Media Representations of Sex Are Often Unrealistic
Have better sex! Trumpets the headline of the latest Cosmo/MensWomensHealthFit mags in the checkout line at the grocery. By which they usually mean, have more sex/orgasms with more chiseled abs more times maybe with more partners.
The net result of this approach to sexuality “education” is to make most of us feel we’re doomed to fall short. The porno kings and queens, with artificially enhanced bodies and athletic skills, give accomplished but soulless performances, always alert to where the camera is pointing. The turbocharged sex media machine is fundamentally about money. They want to sell you another magazine, another video, more downloads.
Is this beginning to sound like a rant? As a sex therapist I often groan when the sex scene comes up in the movie. Will it seem realistic? Or will it be another dramatic lust-driven rush for the goal line of mutual orgasms? Wouldn’t it be nice to see two interesting people fumble through a sex scene, but love it anyway? I suppose shyness, embarrassment, and body image worries don’t make Hollywood-type dreams. But it would be endearing to see into the open hearts of two people who are daring to be vulnerable as they are sexually intimate.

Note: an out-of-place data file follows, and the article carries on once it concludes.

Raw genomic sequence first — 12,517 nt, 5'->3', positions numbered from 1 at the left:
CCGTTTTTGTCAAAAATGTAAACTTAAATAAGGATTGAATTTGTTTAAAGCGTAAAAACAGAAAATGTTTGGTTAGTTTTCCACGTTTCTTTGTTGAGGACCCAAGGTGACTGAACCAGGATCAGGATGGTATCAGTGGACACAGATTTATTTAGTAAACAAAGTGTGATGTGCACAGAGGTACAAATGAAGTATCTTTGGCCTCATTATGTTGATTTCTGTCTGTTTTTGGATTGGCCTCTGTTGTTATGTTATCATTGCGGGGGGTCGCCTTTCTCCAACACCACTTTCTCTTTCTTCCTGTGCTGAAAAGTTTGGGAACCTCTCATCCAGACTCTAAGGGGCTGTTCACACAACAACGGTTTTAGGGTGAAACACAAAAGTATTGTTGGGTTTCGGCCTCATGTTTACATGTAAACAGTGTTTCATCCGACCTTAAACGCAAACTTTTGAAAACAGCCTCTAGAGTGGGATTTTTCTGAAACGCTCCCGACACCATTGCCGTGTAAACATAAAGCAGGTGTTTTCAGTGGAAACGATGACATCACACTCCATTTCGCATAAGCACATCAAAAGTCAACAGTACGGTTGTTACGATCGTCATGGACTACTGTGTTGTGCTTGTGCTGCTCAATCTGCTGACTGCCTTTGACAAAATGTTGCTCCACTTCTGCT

Better Sex Is About Quality More Than Quantity
It is unique to each couple, with their values, desires, quirks, and dreams. Good communication can help two people align their hearts and minds and bodies so the dance of love becomes uniquely their own. It’s not so much about how it looks, but about how it feels.
Sex should be more like play than work, or a test you could flunk. Relaxed, playful exploration and sharing enhances pleasure. Since pleasure is unique to each individual, you’re the expert on your own pleasure. Gently guide your partner to play with you in the most pleasurable way, and invite your partner to reciprocate in guiding you in pleasuring them.
Pass on the canned “sex advice” at the checkout lane. You can do better!